There have also been studies that have demonstrated that exposure to depictions of violence causes desensitization, fear, and even a distortion of reality. Individuals with greater exposure to media violence see the world as a dark and sinister place – often called ‘Mean World Syndrome.’ Television programs present a narrow view of the world, and the world they present is violent. So, people who watch a lot of television are more likely than those who watch less to see the world as being violent, and they probably overestimate their chance of being involved in violence.

Because there was so much violence in “The Departed,” I got used to it and wasn’t even phased by it by the end of the film. The insane about of violence desensitized me to it for the two hours I was watching it non-stop.

If there are such drastic effects of violence in the media, then why is there so much? And why do people continue to watch it, knowing the effects it could be having on their children? It could be because most people who are watching these television shows and films aren’t immersed in comparable violent worlds and enjoy the violence as a thrill of something new and different to experience.


Remakes of Films October 6, 2008

Filed under: movies — katie @ 11:21 pm
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I was thinking about remakes of films recently and came to a conclusion that there is more to them than a lack of original material being written. A few recent remakes that I can think of off the top of my head are The Stepford Wives, Planet of the Apes, King Kong, Superman, Cheaper by the Dozen, and War of the Worlds. Yet another remake is on the horizon, although it doesn’t make much sense because the original is known for it’s wooden acting, terrible special effects, and lack of continuity. But a guy named John Johnson wants to change all that and remake Plan 9 From Outer Space, hoping to release it Sept. 9, 2009 (9/09/09).

Original Plan 9 poster

Original Plan 9 poster

Remake poster for Plan 9

Remake poster for Plan 9

I thought about why someone would want to remake this movie. Why now? Is it because we’re living in a time of war? Or because we’re in a time of economic contraction? For the scarcity of sources? Because we need more cooperation on a global level?

I came to the conclusion that different themes will fulfill different needs for people at different time periods. History tends to repeat itself, so we crave the same themes after years of being without them. We have a need for reinvention of stories, even though sometimes (arguably usually) the remakes are not great, but the process of making them fulfills more for us than the film itself. I’m interested to see how Plan 9 From Outer Space turns out, and if people will even give it the time of day.


Media tells us: Don’t Vote!! October 2, 2008

Please watch this awesome video!

This is the most hysterical and influential voting campaign I have ever seen. I really believe that this type of humor-involved swaying method will work better than P.Diddy‘s “Vote or Die” campaign, which was great. This video has some of the biggest names and faces in the entertainment industry and seeks out to make anyone and everyone register and vote. This video is currently on which is the perfect outlet for the demographic they are trying to reach, and I hope it expands to more places as soon as possible.

The public service announcement pleads with young people to not vote, brilliantly creating a reverse psychology that will make them want to vote. Leonardo DiCaprio produced the PSA, which was released yesterday, and enlisted the help of several stars such as Halle Berry, Jennifer Aniston, Tobey Maguire, Eva Longoria Parker, Ellen DeGeneres, Forest Whitaker, Dustin Hoffman, Demi Moore, Sarah Silverman, Jonah Hill, Ashton Kutcher, Courteney Cox, Laura Linney, Natalie Portman, Jamie Foxx, Usher, Kyra Sedgwick and The cast of this short clip is amazing and bound to make some influence.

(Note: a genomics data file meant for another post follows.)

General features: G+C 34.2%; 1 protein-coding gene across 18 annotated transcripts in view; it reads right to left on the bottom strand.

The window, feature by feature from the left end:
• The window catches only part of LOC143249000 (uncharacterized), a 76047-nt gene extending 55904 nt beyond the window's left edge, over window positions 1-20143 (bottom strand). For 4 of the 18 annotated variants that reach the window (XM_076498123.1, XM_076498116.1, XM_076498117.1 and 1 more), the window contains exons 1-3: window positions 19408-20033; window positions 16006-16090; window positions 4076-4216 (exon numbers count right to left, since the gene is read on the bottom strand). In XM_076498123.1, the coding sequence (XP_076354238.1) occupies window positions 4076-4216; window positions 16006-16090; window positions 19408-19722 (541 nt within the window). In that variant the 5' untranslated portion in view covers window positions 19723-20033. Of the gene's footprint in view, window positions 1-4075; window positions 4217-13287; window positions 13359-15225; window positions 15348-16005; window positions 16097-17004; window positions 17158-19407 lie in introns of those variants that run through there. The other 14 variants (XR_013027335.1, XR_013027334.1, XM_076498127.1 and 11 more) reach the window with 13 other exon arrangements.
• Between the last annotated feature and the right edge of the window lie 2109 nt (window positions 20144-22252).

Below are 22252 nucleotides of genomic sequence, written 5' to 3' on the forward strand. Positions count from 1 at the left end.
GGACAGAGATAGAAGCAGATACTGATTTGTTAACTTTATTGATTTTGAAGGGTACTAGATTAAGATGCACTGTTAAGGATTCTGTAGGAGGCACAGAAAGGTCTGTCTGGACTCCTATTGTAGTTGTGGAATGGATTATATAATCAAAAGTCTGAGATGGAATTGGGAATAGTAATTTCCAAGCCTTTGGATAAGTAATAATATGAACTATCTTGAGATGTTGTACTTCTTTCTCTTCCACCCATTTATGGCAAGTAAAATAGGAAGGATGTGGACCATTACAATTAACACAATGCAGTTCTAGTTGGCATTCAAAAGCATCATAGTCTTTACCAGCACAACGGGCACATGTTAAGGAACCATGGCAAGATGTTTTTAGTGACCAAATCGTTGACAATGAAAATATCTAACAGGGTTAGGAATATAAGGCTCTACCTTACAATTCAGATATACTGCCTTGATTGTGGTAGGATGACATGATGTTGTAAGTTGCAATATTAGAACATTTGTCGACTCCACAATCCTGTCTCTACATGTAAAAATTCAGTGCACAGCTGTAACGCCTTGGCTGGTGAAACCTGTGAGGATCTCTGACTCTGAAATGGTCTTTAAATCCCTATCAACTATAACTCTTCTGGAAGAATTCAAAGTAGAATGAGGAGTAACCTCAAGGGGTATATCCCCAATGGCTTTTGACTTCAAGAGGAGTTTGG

Jonah Hill

Jonah Hill

Sarah Silverman

Sarah Silverman

Actors Jonah Hill and Sarah Silverman add sporadic and ridiculous comedy to the video peppered amongst the other stars’ harsh sarcasm.

I love it when the media gets this witty and sarcastic because this is the type of thing that gets responses from the hardest people to push, mostly lazy college students like myself that think they don’t have a voice in politics. This is such a crucial time to get people to start moving and educate themselves on their choices for their future, and I’m ecstatic to see the media helping in a unique and innovative way.


women as gatekeepers – not the media!

I recently watched a very old episode of “Felicity” which I believe is from the first season, because she is a freshman in college. It is the episode when Felicity decides that she is ready to have sex for the first time with her current boyfriend, Nole.

Although some parts of the episode were somewhat idealized and unrealistic (and corny), it was a great episode and rare to see on such a popular show because of the blatant effort to advocate consent, safe sex and sexual responsibility. It was similar to the “Friends” condom episode that I mentioned in an earlier post, however the “Felicity” episode definitely sought to educate viewers on safe sex with discussion and visuals.

In terms of gender, however, I feel that this episode would reach out to females much more than to males because Felicity was calling the shots about the sex the entire time. It was her decision to have sex with Nole in the first place, granted she was a virgin (he wasn’t) so it should have been her decision when she was ready, but she decided when and where they would have the sex, she learned about the condoms and protection to use, and basically ran the whole show. This would make males feel pretty useless in my opinion, except when it came to the sexual act itself, which never actually occurred by the end of the episode for a multitude of reasons.